Medicis Daughter is a delightful yet heartbreaking story of what one must do and sacrifice in order to survive a court like that of Charles IX, especially with the vice-like influence of a conniving woman like Catharine de Medicis. I feel a need to read more about this court, the Medicis and Margot herself as I'm not quite ready to let them go just yet. Thank you to Sophie Perinot for introducing me to a whole new section of historical fiction to now become obsessed with (move over Tudors)!
What Did I Think About the Cover?
I...Love...It!! If you haven't noticed from the blog's color scheme, I love pink so covers with soft pinks, golds, etc. always draw me in. This combined with the splash of red in the dress makes for one eye-catching cover! The fact that it also has the gorgeous French chateau and greenery makes it perfectly capture the setting of the story. I can't really think of anything I would like better for this cover.
My Rating: 4.5/5.0
Thank you to Amy at Historical Fiction Virtual Book Tours for providing me with a free copy of Medicis Daughter in exchange for an honest review. Be sure to continue below for more information about the author, the book and the rest of the blog tour.
“This is Renaissance France meets Game of Thrones: dark, sumptuous historical fiction that coils religious strife, court intrigue, passionate love, family hatred, and betrayed innocence like a nest of poisonous snakes. Beautiful Princess Margot acts as our guide to the heart of her violent family, as she blossoms from naive court pawn to woman of conscience and renown. A highly recommended coming-of-age tale where the princess learns to slay her own dragons!” –Kate Quinn, Bestselling author of LADY OF THE ETERNAL CITY
“The riveting story of a 16th century French princess caught in the throes of royal intrigue and religious war. From the arms of the charismatic Duke of Guise to the blood-soaked streets of Paris, Princess Marguerite runs a dangerous gauntlet, taking the reader with her. An absolutely gripping read!” –Michelle Moran, bestselling author of THE REBEL QUEEN
“Rising above the chorus of historical drama is Perinot’s epic tale of the fascinating, lascivious, ruthless House of Valois, as told through the eyes of the complicated and intelligent Princess Marguerite. Burdened by her unscrupulous family and desperate for meaningful relationships, Margot is forced to navigate her own path in sixteenth century France. Amid wars of nation and heart, Médicis Daughter brilliantly demonstrates how one unique woman beats staggering odds to find the strength and power that is her birthright.” –Erika Robuck, bestselling author of HEMINGWAY’S GIRL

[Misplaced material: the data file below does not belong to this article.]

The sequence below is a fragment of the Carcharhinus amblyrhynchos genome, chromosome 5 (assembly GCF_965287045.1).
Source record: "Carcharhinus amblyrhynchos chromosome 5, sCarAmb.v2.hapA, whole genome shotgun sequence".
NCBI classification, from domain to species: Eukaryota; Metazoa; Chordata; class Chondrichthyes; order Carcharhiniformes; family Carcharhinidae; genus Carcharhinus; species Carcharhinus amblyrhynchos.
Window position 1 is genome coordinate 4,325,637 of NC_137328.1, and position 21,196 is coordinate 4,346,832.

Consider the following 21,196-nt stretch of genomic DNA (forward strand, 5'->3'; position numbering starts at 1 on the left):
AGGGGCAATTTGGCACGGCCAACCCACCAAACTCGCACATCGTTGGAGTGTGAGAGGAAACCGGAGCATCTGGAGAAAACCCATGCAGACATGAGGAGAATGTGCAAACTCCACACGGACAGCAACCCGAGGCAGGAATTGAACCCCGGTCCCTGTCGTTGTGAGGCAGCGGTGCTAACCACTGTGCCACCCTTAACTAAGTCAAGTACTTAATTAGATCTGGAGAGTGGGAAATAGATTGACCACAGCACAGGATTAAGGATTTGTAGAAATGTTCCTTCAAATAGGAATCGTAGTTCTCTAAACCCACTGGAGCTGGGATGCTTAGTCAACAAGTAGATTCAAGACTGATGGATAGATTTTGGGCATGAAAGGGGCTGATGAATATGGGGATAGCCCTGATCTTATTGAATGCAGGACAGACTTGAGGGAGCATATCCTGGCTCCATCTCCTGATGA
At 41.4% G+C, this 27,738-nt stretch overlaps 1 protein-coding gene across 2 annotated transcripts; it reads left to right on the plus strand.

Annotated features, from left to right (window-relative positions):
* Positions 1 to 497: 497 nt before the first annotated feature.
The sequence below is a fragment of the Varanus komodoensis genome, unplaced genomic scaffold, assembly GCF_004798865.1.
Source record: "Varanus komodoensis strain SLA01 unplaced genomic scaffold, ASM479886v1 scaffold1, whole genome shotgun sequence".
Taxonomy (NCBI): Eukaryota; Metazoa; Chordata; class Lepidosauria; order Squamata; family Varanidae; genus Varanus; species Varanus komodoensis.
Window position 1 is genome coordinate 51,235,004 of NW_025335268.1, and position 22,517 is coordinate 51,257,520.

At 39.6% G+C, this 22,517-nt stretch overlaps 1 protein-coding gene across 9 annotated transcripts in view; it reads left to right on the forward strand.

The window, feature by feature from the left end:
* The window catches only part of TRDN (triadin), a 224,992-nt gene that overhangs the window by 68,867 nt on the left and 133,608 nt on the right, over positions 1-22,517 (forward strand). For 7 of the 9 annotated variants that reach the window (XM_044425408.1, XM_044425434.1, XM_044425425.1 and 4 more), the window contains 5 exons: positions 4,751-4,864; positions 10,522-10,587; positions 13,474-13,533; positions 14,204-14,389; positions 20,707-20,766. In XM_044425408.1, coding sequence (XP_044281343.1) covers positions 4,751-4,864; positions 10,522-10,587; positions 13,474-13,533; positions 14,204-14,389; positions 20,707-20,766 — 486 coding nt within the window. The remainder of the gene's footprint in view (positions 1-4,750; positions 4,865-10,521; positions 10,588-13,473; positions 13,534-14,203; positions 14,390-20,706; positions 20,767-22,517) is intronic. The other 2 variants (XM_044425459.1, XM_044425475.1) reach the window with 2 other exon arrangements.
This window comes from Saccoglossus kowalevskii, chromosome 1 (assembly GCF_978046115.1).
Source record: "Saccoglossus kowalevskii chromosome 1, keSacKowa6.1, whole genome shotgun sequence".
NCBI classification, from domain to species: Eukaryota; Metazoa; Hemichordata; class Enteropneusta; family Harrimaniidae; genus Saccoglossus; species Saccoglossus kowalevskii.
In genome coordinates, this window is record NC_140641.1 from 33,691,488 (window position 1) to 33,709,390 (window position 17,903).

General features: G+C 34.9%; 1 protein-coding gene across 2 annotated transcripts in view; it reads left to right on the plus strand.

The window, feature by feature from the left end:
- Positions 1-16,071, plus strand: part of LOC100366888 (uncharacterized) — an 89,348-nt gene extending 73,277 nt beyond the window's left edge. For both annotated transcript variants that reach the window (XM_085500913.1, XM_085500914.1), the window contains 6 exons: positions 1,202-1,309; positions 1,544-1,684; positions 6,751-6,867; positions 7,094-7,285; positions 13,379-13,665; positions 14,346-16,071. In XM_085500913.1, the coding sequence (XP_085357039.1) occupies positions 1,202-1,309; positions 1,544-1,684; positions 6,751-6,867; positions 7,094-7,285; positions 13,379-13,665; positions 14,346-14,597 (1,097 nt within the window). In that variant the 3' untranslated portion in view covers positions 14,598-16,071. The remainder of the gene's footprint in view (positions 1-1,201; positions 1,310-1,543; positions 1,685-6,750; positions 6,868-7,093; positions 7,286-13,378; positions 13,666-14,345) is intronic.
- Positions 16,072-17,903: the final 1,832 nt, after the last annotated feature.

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About the Author
Falls, Virginia with her three children, three cats, one dog and one husband.
An active member of the Historical Novel Society, Sophie has attended all of the group’s North American Conferences and served as a panelist multiple times. Find her among the literary twitterati as @Lit_gal or on Facebook.
Medicis Daughter Blog Tour Schedule
Monday, November 16
Review at The Mad Reviewer
Review at Peeking Between the Pages
Tuesday, November 17
Review at Just One More Chapter
Wednesday, November 18
Review at The Maiden’s Court
Thursday, November 19
Review at The Eclectic Reader
Friday, November 20
Review at The True Book Addict
Monday, November 23
Review at Broken Teepee
Guest Post at A Literary Vacation
Tuesday, November 24
Review at Book Lovers Paradise
Wednesday, November 25
Review at A Literary Vacation
Friday, November 27
Spotlight at Historical Fiction Connection
Monday, November 30
Review at leeanna.me
Tuesday, December 1
Review at To Read, Or Not to Read
Wednesday, December 2
Review at Bibliophilia, Please
Thursday, December 3
Review at The Book Binder’s Daughter
Friday, December 4
Guest Post at Bibliophilia, Please
Monday, December 7
Review at Flashlight Commentary
Tuesday, December 8
Interview at Flashlight Commentary
Wednesday, December 9
Review at Curling Up By the Fire
Thursday, December 10
Review at The Readers Hollow
Friday, December 11
Review at Reading Lark
Monday, December 14
Review at A Book Geek
Tuesday, December 15
Review at The Lit Bitch
Wednesday, December 16
Review at CelticLady’s Reviews
Friday, December 18
Review & Interview at With Her Nose Stuck in a Book
Monday, December 21
Review at Bookish
Tuesday, December 22
Spotlight at Passages to the Past
Wednesday, December 23
Review & Guest Post at Historical Fiction Obsession
Monday, December 28
Review at Unshelfish
Tuesday, December 29
Interview at Unshelfish
Thursday, December 31
Review at The Reading Queen